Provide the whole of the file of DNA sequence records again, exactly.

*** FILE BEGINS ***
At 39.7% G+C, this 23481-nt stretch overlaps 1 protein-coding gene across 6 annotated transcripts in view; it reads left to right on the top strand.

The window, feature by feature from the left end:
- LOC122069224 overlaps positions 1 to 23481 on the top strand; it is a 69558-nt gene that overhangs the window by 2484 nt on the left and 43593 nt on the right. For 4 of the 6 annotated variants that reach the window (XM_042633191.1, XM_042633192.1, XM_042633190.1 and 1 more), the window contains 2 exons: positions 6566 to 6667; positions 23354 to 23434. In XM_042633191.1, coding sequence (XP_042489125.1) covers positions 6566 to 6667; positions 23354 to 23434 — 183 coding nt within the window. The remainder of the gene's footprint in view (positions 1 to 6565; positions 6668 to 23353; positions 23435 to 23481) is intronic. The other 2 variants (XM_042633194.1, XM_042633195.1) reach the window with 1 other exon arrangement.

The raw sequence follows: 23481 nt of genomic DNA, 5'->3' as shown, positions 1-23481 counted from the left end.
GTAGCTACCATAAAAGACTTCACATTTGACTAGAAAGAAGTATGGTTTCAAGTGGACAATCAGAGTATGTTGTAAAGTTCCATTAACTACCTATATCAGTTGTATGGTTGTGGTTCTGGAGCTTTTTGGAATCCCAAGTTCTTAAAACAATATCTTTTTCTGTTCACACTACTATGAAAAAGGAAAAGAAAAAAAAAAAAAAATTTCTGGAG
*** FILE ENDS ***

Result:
At 39.7% G+C, this 23481-nt stretch overlaps 1 protein-coding gene across 6 annotated transcripts in view; it reads left to right on the top strand.

The window, feature by feature from the left end:
- LOC122069224 overlaps positions 1 to 23481 on the top strand; it is a 69558-nt gene that overhangs the window by 2484 nt on the left and 43593 nt on the right. For 4 of the 6 annotated variants that reach the window (XM_042633191.1, XM_042633192.1, XM_042633190.1 and 1 more), the window contains 2 exons: positions 6566 to 6667; positions 23354 to 23434. In XM_042633191.1, coding sequence (XP_042489125.1) covers positions 6566 to 6667; positions 23354 to 23434 — 183 coding nt within the window. The remainder of the gene's footprint in view (positions 1 to 6565; positions 6668 to 23353; positions 23435 to 23481) is intronic. The other 2 variants (XM_042633194.1, XM_042633195.1) reach the window with 1 other exon arrangement.

The raw sequence follows: 23481 nt of genomic DNA, 5'->3' as shown, positions 1-23481 counted from the left end.
GTAGCTACCATAAAAGACTTCACATTTGACTAGAAAGAAGTATGGTTTCAAGTGGACAATCAGAGTATGTTGTAAAGTTCCATTAACTACCTATATCAGTTGTATGGTTGTGGTTCTGGAGCTTTTTGGAATCCCAAGTTCTTAAAACAATATCTTTTTCTGTTCACACTACTATGAAAAAGGAAAAGAAAAAAAAAAAAAAATTTCTGGAG